Sams. Boast not of what thou wouldst have done, What then thou wouldst; thou seest it in thy hand.

Har. To combat with a blind man I disdain,
And thou hast need much washing, to be touch'd.

Sams. Such usage as your honourable lords
Afford me, assassinated and betray'd,
Who durst not with their whole united powers
In fight withstand me, single and unarm’d,
Nor in the house, with chamber-ambushes


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Close-banded, durst attack me, no, not sleeping,
Till they had hired a woman with their gold,
Breaking her marriage-faith, to circumvent me.
Therefore, without feign'd shifts, let be assign'd
Some narrow place enclosed, where sight may give thee,
Or rather flight, no great advantage on me;
Then put on all thy gorgeous arıns, thy helmet
And brigandine of brass, thy broad habergeon,
Vant-brace and greaves, and gaụntlet, add thy spear,
A weaver's beam, and seven-times folded shield :
I only with an oaken staff will meet thee,
And raise such outcries on thy clatter'd iron,
Which long shall not withhold me from thy head,
That in a little time, while breath remains thee,
Thou oft shall wish thyself at Gath, to boast
Again in safety what thou wouldst have done
To Samson, but shalt never see Gath more.

Har. Thou durst not thus disparage glorious arms,
Which greatest heroes have in battle worn, 113
Their ornament and safety, had not spells
And black enchantments, some magician's art, [heaven
Arm'd thee or charm’d thee strong, which thou from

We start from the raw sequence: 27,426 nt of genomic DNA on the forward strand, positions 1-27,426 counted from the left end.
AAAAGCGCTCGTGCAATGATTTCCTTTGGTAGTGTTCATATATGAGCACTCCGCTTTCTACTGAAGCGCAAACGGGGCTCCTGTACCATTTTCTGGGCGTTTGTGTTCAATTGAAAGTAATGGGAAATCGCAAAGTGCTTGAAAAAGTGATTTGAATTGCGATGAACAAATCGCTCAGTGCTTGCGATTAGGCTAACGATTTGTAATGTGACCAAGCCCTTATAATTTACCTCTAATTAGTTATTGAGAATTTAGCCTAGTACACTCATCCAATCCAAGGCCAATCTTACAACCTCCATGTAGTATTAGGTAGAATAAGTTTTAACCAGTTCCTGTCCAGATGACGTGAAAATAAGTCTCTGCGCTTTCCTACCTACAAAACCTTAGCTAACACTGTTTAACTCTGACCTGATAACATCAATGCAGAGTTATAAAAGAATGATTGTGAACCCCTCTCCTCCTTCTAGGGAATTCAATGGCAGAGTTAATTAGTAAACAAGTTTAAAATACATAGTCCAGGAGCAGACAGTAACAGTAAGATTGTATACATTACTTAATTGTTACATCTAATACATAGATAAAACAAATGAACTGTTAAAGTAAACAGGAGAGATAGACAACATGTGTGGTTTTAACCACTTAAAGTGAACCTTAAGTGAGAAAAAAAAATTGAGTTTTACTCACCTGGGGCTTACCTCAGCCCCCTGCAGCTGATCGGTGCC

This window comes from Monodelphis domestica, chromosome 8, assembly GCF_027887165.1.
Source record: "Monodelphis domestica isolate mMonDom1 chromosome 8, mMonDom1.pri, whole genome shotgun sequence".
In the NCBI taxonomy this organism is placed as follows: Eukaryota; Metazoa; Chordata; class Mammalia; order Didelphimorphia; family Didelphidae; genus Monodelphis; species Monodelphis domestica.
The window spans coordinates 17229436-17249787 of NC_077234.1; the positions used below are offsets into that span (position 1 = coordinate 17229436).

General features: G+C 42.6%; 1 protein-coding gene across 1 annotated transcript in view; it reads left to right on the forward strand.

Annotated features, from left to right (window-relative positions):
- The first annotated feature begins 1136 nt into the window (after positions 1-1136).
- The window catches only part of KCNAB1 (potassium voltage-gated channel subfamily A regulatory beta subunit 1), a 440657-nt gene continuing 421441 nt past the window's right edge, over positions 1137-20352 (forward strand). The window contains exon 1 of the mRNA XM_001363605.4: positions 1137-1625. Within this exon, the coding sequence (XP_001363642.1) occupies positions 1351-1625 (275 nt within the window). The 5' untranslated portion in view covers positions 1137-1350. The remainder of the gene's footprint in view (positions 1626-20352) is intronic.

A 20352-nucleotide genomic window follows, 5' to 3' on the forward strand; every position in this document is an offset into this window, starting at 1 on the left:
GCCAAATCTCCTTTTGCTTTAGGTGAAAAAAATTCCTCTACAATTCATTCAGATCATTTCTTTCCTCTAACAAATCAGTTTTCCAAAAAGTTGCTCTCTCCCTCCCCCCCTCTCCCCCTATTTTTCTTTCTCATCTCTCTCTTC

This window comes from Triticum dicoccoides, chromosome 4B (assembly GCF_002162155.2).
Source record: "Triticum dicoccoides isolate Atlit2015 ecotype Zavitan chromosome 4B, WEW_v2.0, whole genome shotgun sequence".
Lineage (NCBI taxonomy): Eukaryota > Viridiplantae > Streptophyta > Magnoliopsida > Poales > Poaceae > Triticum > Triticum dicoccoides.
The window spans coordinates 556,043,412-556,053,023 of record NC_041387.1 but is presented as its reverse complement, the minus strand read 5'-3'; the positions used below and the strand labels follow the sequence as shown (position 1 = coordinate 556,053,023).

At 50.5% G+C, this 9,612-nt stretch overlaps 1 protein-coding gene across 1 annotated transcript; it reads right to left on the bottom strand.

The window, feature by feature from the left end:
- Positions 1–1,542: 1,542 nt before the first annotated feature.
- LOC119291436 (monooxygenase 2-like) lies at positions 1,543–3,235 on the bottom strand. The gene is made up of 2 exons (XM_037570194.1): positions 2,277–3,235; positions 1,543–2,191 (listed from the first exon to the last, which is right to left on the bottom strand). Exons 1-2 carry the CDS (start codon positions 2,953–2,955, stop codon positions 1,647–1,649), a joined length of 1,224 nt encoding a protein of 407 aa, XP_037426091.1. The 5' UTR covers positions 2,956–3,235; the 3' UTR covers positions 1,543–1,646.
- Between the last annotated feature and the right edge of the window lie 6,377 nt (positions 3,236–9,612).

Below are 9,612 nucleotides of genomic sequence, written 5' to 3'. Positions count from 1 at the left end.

Feign'dst at thy birth was given thee in thy hair,
Where strength can least abide, though all thy hairs
Were bristles ranged like those that ridge the back
Of chafed wild boars, or ruffled porcupines.

Sams. I know no spells, use no forbidden arts ; My trust is in the living God, who gave me, At my nativity, this strength, diffused No less through all my sinews, joints, and bones, Than thine, while I preserved these locks unshorn, The pledge of my unviolated vow. For proof hereof, if Dagon be thy god, Go to his temple, invocate his aid


With solemnest devotion, spread before him
How highly it concerns his glory now
To frustrate and dissolve these magic spells,
Which I to be the power of Israel's God

Avow, and challenge Dagon to the test,
Offering to combat thee, his champion bold,
With the utmost of his godhead seconded :
Then thou shalt see, or rather, to thy sorrow,
Soon feel, whose God is strongest, thine or mine.

Har. Presume not on thy God, whate'er he be; Thee he regards not, owns not, hath cut off Quite from his people, and deliver'd up Into thy enemies' hand; permitted them To put out both thine eyes, and, fetter'd, send thee Into the common prison, there to grind

TIÓr Among the slaves and asses, thy comrades, As good for nothing else; no better service With those thy boisterous locks, no worthy match For valour to assail, nor by the sword Of noble warrior, so to stain his honour, But by the barber's razor best subdued.

Sams. All these indignities, for such they are From thine, these evils I deserve, and more, Acknowledge them from God inflicted on me

1170 Justly, yet despair not of his final pardon, Whose ear is ever open, Gracious to re-admit the suppliant: In confidence whereof I once again Defy thee to the trial of mortal fight, By combat to decide whose god is God, Thine, or whom I with Israel's sons adore.

Har. Fair honour that thou dost thy God, in He will accept thee to defend his cause, [trusting A murderer, a revolter, and a robber!


and his eye